THOMASVILLE -- Helping those less fortunate is Carl Washington Jr.'s calling.

All except one of his immediate family members work in the social services field and, for most of his life, Washington has been helping those with mental challenges find ways to function in the world.

"I believe sharing experiences and being there can help them a lot more than giving money or materials," he said. "I work with people, try to make a difference and give of myself. I have found there is nothing more rewarding than someone who remembers your name from helping them and comes back to say 'thank you.'"

Born in Queens, N.Y., Washington moved to Bainbridge with his family at age 12.

"It was a culture shock," he said of the differences between a large city and a small town. "It was a big transformation."

Washington is married to wife Marie and they have five children ranging in age from two to 21.

They moved to Thomasville seven years ago for a change of pace and scenery.

"I want to get out and live life," he said. "You cannot do it if you stay one dimensional."

His job in social services is more than just a career for Washington; it's a part of his life.

Washington's younger brother had a developmental disability and, until his death, the entire family took part in caring for him.

He is proud that he had a brother who allowed him to see the need of those with disabilities for someone who cares.

"It was ingrained in us to take care of those less fortunate," said Washington. "My mother had the ability to unselfishly give of herself."

Although he was worked with all age groups at agencies such as Georgia Pines, Bainbridge State Hospital and Thomas-Grady Service Center, his favorite group to counsel is teenagers.

"I think it's important to work with teens because people are the most impressionable at that age," said Washington. "They decide whether to fall back into regular patterns of life or become productive members of society."

The job at Georgia Pines started as a part-time position working with children in 1993.

Since then, Washington has worked in various other parts of the agency and currently serves as a social service technician.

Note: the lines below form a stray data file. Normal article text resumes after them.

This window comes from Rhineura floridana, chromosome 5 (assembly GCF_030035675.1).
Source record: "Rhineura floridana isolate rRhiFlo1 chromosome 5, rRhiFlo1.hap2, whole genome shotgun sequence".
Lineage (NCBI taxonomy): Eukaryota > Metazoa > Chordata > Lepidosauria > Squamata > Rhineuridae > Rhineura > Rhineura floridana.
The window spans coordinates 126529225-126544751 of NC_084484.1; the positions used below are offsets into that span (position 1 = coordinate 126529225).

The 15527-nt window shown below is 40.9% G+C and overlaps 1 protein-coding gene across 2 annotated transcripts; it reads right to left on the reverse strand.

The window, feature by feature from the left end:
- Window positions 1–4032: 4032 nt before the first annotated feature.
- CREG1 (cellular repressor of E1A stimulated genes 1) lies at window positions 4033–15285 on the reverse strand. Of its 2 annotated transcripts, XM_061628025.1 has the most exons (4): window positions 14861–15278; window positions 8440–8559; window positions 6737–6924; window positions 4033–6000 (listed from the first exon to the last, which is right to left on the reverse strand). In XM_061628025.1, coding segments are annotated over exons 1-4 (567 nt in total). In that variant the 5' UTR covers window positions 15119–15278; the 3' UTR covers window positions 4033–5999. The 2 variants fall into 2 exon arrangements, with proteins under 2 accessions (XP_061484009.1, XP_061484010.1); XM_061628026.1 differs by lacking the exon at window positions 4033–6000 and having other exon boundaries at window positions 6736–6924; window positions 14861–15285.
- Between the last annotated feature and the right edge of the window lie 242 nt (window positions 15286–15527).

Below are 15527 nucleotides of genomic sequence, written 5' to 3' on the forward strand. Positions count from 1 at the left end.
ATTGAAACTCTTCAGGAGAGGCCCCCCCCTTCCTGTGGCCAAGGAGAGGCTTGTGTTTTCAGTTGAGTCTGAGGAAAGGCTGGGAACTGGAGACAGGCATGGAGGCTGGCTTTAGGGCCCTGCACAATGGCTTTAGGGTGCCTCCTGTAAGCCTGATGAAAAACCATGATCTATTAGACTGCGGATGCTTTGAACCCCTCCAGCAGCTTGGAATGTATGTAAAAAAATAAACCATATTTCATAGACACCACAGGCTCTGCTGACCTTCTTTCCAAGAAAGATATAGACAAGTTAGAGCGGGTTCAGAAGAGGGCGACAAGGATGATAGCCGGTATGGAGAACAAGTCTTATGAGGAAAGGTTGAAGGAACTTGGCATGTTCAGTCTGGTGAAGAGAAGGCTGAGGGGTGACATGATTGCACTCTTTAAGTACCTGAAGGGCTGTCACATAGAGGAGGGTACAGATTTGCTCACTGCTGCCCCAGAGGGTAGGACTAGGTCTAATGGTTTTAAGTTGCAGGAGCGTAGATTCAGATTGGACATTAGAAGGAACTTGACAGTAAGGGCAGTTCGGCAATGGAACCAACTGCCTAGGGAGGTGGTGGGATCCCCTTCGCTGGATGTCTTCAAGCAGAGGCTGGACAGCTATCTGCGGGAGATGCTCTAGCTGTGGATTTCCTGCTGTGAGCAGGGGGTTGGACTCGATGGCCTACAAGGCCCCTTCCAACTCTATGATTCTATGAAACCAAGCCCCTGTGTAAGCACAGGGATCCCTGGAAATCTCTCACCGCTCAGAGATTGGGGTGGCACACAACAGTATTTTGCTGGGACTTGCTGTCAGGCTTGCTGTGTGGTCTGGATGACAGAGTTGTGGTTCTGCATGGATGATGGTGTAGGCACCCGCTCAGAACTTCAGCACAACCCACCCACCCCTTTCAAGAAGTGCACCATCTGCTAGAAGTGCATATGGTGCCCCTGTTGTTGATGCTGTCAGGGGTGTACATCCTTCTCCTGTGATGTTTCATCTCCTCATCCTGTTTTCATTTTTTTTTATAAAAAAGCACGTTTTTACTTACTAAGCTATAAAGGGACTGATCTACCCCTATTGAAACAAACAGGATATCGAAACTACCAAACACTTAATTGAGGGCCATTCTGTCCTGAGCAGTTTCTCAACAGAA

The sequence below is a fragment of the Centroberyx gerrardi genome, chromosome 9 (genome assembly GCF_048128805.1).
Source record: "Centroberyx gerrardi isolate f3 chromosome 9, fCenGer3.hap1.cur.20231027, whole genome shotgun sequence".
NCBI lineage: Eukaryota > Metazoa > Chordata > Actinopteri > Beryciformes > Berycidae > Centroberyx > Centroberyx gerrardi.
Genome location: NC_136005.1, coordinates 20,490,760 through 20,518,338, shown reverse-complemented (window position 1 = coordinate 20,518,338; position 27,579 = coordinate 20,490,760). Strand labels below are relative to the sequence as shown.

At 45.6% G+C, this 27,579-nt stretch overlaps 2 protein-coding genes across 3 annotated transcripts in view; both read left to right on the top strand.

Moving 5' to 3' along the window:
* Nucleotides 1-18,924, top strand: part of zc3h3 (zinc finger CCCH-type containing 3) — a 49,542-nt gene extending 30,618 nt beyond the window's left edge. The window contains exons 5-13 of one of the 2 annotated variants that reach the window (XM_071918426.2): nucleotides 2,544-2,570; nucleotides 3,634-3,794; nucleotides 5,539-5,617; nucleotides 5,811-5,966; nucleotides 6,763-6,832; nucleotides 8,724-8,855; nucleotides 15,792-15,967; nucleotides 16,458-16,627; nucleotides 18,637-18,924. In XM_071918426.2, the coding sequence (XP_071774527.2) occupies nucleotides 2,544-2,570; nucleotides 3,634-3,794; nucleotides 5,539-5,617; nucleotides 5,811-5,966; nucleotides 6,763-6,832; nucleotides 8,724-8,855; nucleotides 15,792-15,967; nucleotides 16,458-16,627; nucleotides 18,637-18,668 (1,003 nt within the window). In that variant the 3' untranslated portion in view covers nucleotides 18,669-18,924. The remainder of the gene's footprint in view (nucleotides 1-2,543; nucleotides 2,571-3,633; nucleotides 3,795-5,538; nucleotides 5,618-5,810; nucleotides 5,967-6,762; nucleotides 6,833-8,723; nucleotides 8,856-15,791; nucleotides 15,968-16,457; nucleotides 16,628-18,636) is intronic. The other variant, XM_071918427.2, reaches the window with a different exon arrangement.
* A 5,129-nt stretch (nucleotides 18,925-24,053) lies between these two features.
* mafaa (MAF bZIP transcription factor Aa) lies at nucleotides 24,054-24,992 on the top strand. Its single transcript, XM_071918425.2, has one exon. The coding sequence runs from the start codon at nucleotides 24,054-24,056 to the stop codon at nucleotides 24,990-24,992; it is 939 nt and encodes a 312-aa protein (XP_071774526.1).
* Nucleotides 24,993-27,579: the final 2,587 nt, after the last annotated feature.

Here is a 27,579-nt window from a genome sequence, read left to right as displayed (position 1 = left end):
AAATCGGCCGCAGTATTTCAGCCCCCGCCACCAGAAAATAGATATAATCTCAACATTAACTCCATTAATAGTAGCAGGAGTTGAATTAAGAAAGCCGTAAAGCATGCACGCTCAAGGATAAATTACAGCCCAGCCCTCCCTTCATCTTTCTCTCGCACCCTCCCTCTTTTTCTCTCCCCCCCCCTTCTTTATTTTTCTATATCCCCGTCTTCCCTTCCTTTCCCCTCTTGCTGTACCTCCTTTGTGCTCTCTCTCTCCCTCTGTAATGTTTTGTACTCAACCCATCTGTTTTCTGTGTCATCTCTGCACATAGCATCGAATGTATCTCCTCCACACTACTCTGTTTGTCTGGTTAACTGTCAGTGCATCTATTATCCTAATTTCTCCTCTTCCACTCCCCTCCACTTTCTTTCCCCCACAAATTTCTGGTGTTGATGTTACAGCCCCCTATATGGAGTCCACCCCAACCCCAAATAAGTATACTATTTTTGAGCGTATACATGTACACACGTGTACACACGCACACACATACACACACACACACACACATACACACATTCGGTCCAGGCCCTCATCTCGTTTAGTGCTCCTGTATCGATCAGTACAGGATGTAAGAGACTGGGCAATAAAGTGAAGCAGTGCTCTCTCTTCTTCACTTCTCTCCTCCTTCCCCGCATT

"I teach those who are mentally challenged how to live and adapt in the community," he said.

This includes teaching clients how to pay bills, set up doctor's appointments and how to clean their residences.

"My job is to show them that they can live and function in 'normal' society regardless of stereotypes," he said.

Washington is also a pastor for New Hope Church in Boston and Oak Grove Church in Camilla.

"It's an awesome responsibility because it entails everything from spreading the word of God to individual counseling," he said.

But, spreading the word was not something Washington planned; it just hit him one day.

"I was riding down the street when I heard a voice say 'preach the word,'" he said.

Washington said he was not sure he had the ability or could do it but has proved himself wrong.

"I have earned a great understanding of the calling and the end result is being a vessel," he said. "When you can share the word of the Bible and make people see it and understand it in their lives, it's good to know."

According to Washington, in order to be a pastor one must be humble and know that the job is to serve the people.

"My personal belief system is that every experience brings about a lesson and I think if we learn from those lessons, it adds that much growth to life as well as being able to enjoy life," he said.

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